August 31, 2011
Handshake or Hug?
You may not think twice about embracing an old colleague or long-time business partner you see at a conference or work event. But is it professional?
“A lot of professionals are starting to address this, especially females who feel they need to hug to show friendliness,” Tina Hayes, founder of The School of Etiquette and Decorum, tells PINK. She warns that some may view a hug or peck on the cheek in a work setting as inappropriate or worse – harassment.
While Hayes considers herself a hugger in general, when it comes to a work setting, “a person should always present a professional business image, which is a proper handshake,” she says. Worried about coming off cold to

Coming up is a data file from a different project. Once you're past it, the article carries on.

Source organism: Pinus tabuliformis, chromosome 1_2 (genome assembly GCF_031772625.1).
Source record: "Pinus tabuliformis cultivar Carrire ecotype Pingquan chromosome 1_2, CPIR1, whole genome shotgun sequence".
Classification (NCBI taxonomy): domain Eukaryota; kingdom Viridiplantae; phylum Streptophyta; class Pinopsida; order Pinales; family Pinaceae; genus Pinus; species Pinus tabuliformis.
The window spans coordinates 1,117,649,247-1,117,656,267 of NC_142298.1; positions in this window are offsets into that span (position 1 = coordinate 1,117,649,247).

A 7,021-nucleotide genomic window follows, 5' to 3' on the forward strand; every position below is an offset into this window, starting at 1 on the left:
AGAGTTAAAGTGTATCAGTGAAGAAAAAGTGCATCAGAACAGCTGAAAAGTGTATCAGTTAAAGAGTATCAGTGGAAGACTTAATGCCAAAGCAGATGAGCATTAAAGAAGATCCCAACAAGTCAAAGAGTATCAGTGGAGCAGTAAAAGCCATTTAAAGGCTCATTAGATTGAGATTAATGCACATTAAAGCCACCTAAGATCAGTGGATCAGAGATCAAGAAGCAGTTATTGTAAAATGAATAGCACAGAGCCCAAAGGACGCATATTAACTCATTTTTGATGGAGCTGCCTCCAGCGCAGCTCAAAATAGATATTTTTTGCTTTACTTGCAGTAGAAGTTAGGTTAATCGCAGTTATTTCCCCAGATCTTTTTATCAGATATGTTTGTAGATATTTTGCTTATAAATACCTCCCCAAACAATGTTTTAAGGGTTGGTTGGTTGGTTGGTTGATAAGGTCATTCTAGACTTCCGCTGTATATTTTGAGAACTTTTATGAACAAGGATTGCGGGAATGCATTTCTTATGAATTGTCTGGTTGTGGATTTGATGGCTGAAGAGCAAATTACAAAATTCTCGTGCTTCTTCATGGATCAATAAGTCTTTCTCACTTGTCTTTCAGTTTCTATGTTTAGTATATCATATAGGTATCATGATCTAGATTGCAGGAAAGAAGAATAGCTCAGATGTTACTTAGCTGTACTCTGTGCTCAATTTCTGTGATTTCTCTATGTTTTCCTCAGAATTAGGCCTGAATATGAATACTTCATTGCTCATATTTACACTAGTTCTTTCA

old friends or new acquaintances? “A smile and eye contact with that handshake [will] show you’re friendly.”
If you’re the one who would prefer not to be hugged, Hayes recommends extending your hand immediately when walking up to someone. If they’ve already begun to initiate a hug, “just go through with it,” she advises.
As for the two-handed handshake: “That’s more common in churches or with politicians,” she says. “For some, it represents to the person that you want something from them.”
The Emily Post Institute offers tips on proper handshakes, respecting personal space and other greetings that won’t compromise your professionalism.
Bonus PINK Link: Find out what happens when manners meet technology in our guide to netiquette.
By Brittani Banks
"Good manners have much to do with emotions. To make them ring
true, one must feel them, not merely exhibit them." Amy Vanderbilt
*Supporting images from FreeDigitalPhotos.net, tungphoto, photostock and zirconicusso